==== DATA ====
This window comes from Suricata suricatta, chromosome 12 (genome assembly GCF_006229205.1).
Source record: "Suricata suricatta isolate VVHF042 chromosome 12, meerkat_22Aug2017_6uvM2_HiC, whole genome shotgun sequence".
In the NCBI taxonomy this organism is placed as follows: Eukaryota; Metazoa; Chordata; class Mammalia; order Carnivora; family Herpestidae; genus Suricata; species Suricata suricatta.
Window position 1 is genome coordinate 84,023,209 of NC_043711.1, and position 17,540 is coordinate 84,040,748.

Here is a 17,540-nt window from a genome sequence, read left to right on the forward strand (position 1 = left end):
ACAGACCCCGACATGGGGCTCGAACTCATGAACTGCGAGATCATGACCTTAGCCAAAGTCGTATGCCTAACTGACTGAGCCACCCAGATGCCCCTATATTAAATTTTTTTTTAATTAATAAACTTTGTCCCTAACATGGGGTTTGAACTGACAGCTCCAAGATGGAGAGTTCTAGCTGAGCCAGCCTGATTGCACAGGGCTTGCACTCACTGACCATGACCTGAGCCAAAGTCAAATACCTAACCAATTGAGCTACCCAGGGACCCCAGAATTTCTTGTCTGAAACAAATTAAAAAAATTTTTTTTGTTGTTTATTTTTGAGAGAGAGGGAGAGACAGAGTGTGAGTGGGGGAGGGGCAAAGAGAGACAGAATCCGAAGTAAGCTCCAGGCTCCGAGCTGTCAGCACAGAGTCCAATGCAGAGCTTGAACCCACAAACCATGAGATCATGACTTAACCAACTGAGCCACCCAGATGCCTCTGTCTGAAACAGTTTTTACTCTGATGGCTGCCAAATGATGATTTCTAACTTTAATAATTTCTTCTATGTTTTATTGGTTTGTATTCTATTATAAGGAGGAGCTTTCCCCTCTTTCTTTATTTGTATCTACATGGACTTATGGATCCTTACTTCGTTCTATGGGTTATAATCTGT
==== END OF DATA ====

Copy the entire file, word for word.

This window comes from Suricata suricatta, chromosome 12 (genome assembly GCF_006229205.1).
Source record: "Suricata suricatta isolate VVHF042 chromosome 12, meerkat_22Aug2017_6uvM2_HiC, whole genome shotgun sequence".
In the NCBI taxonomy this organism is placed as follows: Eukaryota; Metazoa; Chordata; class Mammalia; order Carnivora; family Herpestidae; genus Suricata; species Suricata suricatta.
Window position 1 is genome coordinate 84,023,209 of NC_043711.1, and position 17,540 is coordinate 84,040,748.

Here is a 17,540-nt window from a genome sequence, read left to right on the forward strand (position 1 = left end):
ACAGACCCCGACATGGGGCTCGAACTCATGAACTGCGAGATCATGACCTTAGCCAAAGTCGTATGCCTAACTGACTGAGCCACCCAGATGCCCCTATATTAAATTTTTTTTTAATTAATAAACTTTGTCCCTAACATGGGGTTTGAACTGACAGCTCCAAGATGGAGAGTTCTAGCTGAGCCAGCCTGATTGCACAGGGCTTGCACTCACTGACCATGACCTGAGCCAAAGTCAAATACCTAACCAATTGAGCTACCCAGGGACCCCAGAATTTCTTGTCTGAAACAAATTAAAAAAATTTTTTTTGTTGTTTATTTTTGAGAGAGAGGGAGAGACAGAGTGTGAGTGGGGGAGGGGCAAAGAGAGACAGAATCCGAAGTAAGCTCCAGGCTCCGAGCTGTCAGCACAGAGTCCAATGCAGAGCTTGAACCCACAAACCATGAGATCATGACTTAACCAACTGAGCCACCCAGATGCCTCTGTCTGAAACAGTTTTTACTCTGATGGCTGCCAAATGATGATTTCTAACTTTAATAATTTCTTCTATGTTTTATTGGTTTGTATTCTATTATAAGGAGGAGCTTTCCCCTCTTTCTTTATTTGTATCTACATGGACTTATGGATCCTTACTTCGTTCTATGGGTTATAATCTGT